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A person seated one seat to the right or left, on the other hand, would be required to wear a mask for the duration of the journey if they opted not to eat or drink anything. This federal law “has forced the airlines to enforce this,” DeSantis added, recognizing that the bulk of recent conflicts on planes or at airport gates had been caused by the mask regulation. “There were a lot of rowdy passengers.”

The governor also won a federal trial court ruling on the issue, only for the United States Court of Appeals for the 11th Circuit to rule in favor of the United States Department of Health and Human Services, which is the parent agency of the United States Centers for Disease Control and Prevention, which drafted the orders governing vaccinations and other safety practices. Then, on Friday evening, a remarkable turn of events occurred: a three-judge panel of the 11th Circuit quickly altered its judgment. The tribunal revoked its previous ruling without explanation and accepted the trial judge’s injunction prohibiting the feds from implementing the CDC’s standards.

Another legal action, brought by Norwegian Cruise Lines Holdings, is still pending in the United States District Court for the Southern District of Florida, contesting a state statute prohibiting “vaccine passports” – documentation certifying that passengers have been vaccinated against the coronavirus. Norwegian argued in a July 13 complaint that it intended to follow the CDC’s orders to protect its passengers and crew, and that the state’s position was a “anomalous, misguided intrusion” that threatened to “sabotage NCLH’s careful planning and force it to cancel or hobble upcoming cruises, thereby jeopardizing and impairing passengers’ experiences and inflicting irreparable harm of vast dimensions.”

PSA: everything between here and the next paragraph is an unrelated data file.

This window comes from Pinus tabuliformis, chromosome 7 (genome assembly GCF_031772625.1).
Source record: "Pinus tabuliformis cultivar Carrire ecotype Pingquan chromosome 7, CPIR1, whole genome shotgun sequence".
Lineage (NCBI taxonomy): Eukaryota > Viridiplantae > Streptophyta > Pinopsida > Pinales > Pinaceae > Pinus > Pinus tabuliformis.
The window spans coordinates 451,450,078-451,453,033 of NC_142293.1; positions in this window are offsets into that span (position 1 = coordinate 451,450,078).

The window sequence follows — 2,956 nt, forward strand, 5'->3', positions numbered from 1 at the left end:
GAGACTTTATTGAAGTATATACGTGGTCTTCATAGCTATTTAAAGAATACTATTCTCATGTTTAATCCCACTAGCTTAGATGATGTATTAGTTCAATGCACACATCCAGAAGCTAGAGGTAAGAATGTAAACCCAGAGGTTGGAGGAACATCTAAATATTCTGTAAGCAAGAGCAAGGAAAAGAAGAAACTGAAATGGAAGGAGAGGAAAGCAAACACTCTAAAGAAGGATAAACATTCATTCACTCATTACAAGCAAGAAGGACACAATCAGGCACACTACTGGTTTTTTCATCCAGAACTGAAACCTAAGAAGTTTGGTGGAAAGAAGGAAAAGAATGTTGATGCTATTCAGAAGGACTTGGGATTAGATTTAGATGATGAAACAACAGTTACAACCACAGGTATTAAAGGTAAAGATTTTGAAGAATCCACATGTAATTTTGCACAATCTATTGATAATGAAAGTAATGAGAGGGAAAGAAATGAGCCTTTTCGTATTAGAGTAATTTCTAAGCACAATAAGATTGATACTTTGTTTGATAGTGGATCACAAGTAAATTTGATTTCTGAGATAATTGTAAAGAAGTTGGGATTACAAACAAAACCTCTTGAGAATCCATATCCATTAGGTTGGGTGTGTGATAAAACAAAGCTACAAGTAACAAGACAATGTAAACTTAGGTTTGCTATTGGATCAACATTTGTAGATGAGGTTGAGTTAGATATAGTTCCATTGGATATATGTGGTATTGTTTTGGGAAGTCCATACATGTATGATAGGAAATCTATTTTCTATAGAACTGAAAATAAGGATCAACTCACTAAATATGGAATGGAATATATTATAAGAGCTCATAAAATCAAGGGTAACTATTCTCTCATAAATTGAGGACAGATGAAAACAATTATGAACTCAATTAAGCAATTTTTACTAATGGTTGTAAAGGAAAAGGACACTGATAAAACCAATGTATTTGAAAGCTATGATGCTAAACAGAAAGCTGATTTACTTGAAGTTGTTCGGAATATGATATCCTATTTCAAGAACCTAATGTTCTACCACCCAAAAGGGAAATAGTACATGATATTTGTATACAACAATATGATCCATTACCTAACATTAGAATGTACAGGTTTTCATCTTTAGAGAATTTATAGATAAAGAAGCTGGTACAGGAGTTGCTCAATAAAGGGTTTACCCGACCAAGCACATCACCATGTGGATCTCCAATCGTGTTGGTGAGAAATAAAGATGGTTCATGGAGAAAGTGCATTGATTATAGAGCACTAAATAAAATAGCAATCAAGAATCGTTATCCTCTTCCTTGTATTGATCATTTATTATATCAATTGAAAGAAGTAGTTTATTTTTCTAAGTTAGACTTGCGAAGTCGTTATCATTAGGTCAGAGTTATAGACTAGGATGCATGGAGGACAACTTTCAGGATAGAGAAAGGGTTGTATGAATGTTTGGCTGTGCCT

The 11th Circuit’s 180-degree turn came after Attorney General Ashley Moody submitted a brief requesting the Supreme Court to overturn an earlier panel finding permitting the CDC order to be enforced. The state abandoned its Supreme Court suit after receiving what it desired from the 11th Circuit. The US Department of Health and Human Services acknowledged the setback in a statement to the cruise industry on Saturday. The government did not remove its advisory, but it stated that the previous requirements were now “nonbinding suggestions for cruise ships arriving in, located inside, or departing from a port in Florida.” However, it stated that ships must still report diseases and deaths, as well as adhere to public health inspections and cleanliness requirements, as well as other public-health safeguards.

The CDC has said that it would not guarantee for the safety of ships that do not satisfy these requirements. “As a result, CDC cannot affirm that the cruise ship operator’s health and safety practices comply with CDC’s criteria for safeguarding passengers, crew, port workers, and communities against COVID-19’s public health concerns,” the agency stated. The 11th Circuit has yet to explain its reasons for the reversal — it hasn’t issued an opinion — despite the fact that its decision refers to a Supreme Court precedent controlling stays in immigration matters, not public health, as Nova Southeastern’s Jarvis pointed out.